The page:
Uber overexpanded, leading to massive growth but also massive losses in unprofitable markets. They’re still trying to recover and plenty of late-stage investors are hurting.
WeWork scaled operations without ever solidifying their business model. Now their IPO (and empire) are in ruins.
And that’s just the pressure of growing quickly. What about the long-term mission of the company?
Direction and control
The more investors you have, the greater the push for liquidity. VCs and pension funds NEED an out. But what if you mission’s less than fulfilled?
Many startups sell out too soon because of investor pressure when, often, pushing further (like Instagram could have done if they hadn’t sold out), leads to exponentially better outcomes for the founders, team and big picture.
But once you give up board seats and control, you can be ousted easily. Founders are replaceable, as even Travis Kalanick learned.
What about upside?
Money is a major driver when going into business for yourself. But when it comes to self-funding vs venture, who comes out ahead?
Like most things, it depends. While bootstrappers maintain 100% of their companies, they grow slower. The question is just, how much, and would the increased agility and scale of venture backing make the pie that much bigger?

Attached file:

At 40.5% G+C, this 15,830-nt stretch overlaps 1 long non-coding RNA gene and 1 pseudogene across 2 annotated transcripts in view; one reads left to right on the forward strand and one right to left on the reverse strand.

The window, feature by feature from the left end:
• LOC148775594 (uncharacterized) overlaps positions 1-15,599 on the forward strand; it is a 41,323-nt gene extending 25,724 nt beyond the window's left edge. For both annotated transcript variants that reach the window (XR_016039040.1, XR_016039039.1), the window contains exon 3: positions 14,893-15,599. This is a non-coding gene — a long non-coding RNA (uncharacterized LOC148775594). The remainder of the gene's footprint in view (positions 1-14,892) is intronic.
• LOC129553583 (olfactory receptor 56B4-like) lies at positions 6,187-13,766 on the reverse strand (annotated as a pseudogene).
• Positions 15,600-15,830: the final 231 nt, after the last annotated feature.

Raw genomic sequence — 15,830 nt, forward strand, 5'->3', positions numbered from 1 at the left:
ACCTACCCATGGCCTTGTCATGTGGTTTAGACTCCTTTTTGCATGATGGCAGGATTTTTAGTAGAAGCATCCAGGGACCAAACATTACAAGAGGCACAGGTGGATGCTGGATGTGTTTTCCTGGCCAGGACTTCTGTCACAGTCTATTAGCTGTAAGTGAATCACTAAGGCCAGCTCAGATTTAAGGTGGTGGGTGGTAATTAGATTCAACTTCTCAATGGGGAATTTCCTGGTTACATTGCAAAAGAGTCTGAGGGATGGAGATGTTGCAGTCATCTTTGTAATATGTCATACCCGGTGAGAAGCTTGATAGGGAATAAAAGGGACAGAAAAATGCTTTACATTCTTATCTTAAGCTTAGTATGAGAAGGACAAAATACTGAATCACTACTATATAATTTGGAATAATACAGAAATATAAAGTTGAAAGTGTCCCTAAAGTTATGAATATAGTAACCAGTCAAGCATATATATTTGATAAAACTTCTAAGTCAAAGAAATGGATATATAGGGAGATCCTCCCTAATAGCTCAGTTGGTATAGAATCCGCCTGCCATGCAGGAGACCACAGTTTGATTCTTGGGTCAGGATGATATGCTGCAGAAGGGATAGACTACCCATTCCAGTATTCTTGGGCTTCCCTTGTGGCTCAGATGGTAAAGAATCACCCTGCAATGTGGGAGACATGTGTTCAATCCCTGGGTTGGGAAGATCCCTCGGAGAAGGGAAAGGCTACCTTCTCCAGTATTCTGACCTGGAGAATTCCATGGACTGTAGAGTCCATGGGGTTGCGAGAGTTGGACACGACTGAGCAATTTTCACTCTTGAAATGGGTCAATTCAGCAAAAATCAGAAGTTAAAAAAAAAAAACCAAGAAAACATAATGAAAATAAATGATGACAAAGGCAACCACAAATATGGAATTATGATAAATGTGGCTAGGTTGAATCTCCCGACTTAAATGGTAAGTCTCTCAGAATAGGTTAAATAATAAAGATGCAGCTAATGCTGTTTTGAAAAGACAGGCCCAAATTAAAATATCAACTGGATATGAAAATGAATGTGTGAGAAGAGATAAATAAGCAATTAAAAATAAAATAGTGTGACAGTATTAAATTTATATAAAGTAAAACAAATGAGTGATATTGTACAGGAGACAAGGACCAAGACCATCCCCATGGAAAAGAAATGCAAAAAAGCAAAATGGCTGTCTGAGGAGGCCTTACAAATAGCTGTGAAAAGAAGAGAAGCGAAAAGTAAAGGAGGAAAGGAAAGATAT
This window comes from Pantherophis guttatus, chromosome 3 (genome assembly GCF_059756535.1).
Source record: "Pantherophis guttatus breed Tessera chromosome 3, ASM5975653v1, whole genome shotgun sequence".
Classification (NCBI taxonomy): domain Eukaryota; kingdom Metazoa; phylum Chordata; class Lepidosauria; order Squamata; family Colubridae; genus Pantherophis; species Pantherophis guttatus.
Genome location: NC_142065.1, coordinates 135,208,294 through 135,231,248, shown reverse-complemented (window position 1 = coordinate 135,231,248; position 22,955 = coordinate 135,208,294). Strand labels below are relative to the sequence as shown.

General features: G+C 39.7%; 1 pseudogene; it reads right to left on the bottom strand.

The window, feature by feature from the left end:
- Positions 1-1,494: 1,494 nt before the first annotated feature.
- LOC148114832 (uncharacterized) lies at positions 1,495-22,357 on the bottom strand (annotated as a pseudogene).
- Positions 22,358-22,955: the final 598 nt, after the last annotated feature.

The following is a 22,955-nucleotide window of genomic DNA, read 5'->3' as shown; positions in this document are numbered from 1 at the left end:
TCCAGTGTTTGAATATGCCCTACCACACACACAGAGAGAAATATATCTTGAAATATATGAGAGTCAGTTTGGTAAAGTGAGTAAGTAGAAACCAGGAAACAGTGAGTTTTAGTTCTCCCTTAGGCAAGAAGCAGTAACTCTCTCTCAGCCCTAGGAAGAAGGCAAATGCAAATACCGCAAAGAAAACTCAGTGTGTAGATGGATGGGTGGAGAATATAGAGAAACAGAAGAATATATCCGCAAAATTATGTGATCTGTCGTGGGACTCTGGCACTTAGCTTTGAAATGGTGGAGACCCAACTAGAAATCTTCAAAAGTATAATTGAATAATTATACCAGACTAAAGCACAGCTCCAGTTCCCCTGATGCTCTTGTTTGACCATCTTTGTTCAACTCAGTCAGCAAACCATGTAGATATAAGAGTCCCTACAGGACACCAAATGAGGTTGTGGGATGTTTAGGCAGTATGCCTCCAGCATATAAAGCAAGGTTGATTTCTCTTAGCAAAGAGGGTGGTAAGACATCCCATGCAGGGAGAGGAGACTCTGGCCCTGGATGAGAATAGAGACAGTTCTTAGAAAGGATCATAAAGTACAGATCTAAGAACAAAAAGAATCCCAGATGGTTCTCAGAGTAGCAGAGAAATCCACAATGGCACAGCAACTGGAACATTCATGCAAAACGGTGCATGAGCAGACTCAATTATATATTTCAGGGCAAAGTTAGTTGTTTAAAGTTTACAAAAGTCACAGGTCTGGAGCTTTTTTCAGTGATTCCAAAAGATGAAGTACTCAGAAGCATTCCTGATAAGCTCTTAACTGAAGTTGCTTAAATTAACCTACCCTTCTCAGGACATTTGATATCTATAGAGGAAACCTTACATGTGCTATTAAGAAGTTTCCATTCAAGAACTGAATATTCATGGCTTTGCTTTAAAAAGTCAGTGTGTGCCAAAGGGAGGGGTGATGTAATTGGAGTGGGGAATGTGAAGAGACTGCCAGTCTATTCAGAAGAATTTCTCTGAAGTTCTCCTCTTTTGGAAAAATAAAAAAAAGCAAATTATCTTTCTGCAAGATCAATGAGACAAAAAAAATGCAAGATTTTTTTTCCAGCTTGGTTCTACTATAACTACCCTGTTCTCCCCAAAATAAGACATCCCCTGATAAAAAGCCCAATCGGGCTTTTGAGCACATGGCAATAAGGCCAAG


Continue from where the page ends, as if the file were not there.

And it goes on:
That comes down to valuations, cash-efficiency and timing. For most founders, the ideal is to take as little money as necessary. If you could build a $100M company with a friends and family round, you’re looking at a much bigger outcome than the guy who raised $100M, sold for half a billion and gave his investors preferred shares (for more on preferred shares and venture economics, see this post).
MailChimp, SPANX, Basecamp and Patagonia… their founders didn’t do too bad. And they didn’t take a dime. (I recently interviewed Basecamp founder David Heinemeier Hannson and he attributes much of their success, company culture and longevity to exactly that).
It’s all about the money
One big difference between self-funded startups and those seeking funding is their time commitment. It takes time (and a ton of energy) to raise a round. It’s an eighteen month recurring rollercoaster where you HAVE to hit specific growth metrics and still spend 3–6 months fundraising.